> in comp.unix.shell i read:
>>>Maybe because (at least on my Linux box) /bin/sh is a symlink to
>>It's always bugged me that bash doesn't allow bash-isms when called
>>as sh . It makes it hard to create scripts on e.g. Linux machines
>>and then port them to machines where sh really is sh .
> actually that's backwards. (ah, i see that you caught that later.)
Yes, I've got this *terrible* tendency to say the opposite of what I
mean. For example, I'll be giving someone directions, and say, "now
turn left on 5th Street and head south" and people will reply "wouldn't
a left turn point me north?" and the smack! sound of my palm striking
my forehead can be heard for miles around.
Obviously, it's starting to creep into my Usenet posts as well. Now I'm
really starting to get worried. :)
Quote:> if you
> want portability you have to work at it. using zsh can help since it
> provides a different subset and restrictions when invoked as sh. ksh can
> also help to remove the bash-ism's. though you have to be careful not to
> replace them with ksh-ism's or zsh-ism's -- which *can* be tempting. maybe
> develop your scripts on your lowest common platform, instead of the
> platform you like to use -- hee.
All correct, and the lowest-common-platform technique (or rather, the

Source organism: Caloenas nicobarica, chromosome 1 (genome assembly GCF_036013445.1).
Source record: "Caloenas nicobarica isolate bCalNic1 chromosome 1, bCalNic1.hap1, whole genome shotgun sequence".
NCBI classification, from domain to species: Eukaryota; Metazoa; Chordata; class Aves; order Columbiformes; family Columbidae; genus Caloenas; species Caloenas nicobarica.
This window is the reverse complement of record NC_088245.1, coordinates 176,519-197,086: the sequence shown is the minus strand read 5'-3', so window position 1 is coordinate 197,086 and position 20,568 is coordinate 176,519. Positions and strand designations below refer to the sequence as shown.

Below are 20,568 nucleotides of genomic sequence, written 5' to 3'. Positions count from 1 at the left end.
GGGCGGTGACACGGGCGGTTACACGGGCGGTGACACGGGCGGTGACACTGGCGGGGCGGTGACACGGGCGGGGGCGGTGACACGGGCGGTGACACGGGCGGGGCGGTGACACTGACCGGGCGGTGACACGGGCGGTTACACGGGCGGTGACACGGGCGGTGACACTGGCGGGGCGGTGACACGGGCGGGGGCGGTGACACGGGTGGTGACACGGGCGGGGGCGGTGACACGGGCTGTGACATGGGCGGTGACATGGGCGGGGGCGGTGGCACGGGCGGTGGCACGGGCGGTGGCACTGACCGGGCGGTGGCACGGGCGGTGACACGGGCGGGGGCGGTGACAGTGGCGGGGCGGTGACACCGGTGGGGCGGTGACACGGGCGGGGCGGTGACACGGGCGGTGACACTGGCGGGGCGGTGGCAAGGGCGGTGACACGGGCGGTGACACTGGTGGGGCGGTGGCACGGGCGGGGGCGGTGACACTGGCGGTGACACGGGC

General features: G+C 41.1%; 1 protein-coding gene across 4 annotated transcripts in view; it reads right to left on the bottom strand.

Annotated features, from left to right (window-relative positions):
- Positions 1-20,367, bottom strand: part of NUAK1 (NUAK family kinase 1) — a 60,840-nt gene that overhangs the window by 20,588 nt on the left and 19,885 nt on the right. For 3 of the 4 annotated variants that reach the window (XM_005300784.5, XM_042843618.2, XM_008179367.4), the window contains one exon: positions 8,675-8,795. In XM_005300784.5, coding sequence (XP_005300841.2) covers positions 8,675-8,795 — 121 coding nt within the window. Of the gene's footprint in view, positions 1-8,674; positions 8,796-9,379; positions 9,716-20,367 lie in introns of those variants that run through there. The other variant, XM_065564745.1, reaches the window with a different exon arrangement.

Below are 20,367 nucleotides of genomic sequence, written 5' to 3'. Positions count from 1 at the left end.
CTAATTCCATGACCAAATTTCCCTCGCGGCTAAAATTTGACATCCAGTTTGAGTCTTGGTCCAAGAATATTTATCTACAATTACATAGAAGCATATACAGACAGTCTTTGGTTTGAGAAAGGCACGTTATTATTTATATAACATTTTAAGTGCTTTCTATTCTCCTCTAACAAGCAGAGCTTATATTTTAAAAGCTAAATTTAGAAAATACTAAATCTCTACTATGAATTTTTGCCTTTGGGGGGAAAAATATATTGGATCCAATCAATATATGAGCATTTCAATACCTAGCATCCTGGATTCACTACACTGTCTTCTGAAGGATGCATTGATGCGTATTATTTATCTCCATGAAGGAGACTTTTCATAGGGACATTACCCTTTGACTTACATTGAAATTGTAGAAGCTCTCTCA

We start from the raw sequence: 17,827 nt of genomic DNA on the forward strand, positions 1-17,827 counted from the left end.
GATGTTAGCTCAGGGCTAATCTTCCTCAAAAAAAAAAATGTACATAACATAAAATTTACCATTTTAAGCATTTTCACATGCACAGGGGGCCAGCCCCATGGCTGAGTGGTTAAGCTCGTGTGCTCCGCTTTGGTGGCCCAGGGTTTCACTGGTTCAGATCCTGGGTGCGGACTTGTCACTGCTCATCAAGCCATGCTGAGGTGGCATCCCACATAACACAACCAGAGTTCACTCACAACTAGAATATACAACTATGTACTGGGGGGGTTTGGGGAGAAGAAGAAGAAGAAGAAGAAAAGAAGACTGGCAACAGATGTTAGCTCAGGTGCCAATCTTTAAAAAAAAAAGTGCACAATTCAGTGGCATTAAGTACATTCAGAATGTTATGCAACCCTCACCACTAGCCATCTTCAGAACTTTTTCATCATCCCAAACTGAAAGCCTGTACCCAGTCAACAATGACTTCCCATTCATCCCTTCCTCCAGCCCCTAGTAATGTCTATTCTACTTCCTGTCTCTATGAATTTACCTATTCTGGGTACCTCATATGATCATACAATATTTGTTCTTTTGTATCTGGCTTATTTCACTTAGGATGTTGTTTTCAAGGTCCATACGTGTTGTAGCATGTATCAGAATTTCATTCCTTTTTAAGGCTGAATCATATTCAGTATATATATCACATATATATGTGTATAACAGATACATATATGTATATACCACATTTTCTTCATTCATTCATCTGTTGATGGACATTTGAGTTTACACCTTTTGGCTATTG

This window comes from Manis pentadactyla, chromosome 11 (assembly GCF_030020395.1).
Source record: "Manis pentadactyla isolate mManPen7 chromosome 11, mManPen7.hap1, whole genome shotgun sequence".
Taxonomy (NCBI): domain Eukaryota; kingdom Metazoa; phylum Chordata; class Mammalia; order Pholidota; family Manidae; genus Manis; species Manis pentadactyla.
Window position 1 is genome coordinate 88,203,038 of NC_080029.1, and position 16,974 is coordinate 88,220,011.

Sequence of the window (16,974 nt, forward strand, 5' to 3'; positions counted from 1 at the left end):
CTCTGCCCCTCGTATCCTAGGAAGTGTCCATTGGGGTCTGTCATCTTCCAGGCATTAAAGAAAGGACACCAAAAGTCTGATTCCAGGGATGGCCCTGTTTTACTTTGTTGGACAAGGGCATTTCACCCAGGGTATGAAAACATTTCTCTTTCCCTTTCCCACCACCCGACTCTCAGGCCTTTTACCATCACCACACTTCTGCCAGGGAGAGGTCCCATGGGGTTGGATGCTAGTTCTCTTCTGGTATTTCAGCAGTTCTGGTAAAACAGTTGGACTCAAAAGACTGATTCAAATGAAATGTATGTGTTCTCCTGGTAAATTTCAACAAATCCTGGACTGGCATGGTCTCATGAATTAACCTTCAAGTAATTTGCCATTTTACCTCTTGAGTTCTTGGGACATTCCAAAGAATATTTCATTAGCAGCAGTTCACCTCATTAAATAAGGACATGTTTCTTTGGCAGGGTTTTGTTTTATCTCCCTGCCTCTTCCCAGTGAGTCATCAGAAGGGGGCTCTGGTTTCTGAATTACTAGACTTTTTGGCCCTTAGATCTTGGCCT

use-the-platform-where-sh-is-really-sh technique) is what I use when I
have to create a Bourne shell script that has to run on multiple platforms.
However, I also have to contend with what other people write, and now even
autoconfigure scripts are starting to get bash-ism's in them, since often
the package being autoconfigured started out on Linux. If bash would simply
really emulate sh when called as sh, this would tend to be less of a problem.
It's not a big deal, and I realize the author(s) of bash may well have had
better things to do when starting bash, but it would have been nice. Of
course, it's probably far too late to go changing it now.
When I get a "sh" script, e.g. in the form of an autoconfigure script or
install script from some software vendor who wrote it on a platform where
sh->bash, and have to run it on a system where sh is really sh, it's usually
easier to just change the first line of the script to #!/path/to/bash (which
may require installing bash). Funny, bash is sort of Microsoftian in that way;
its shortcomings further its necessity. :)
Griff Miller II | |
Manager of Information Technology | If you're too open-minded, |
Positron Corporation | your brains might fall out. |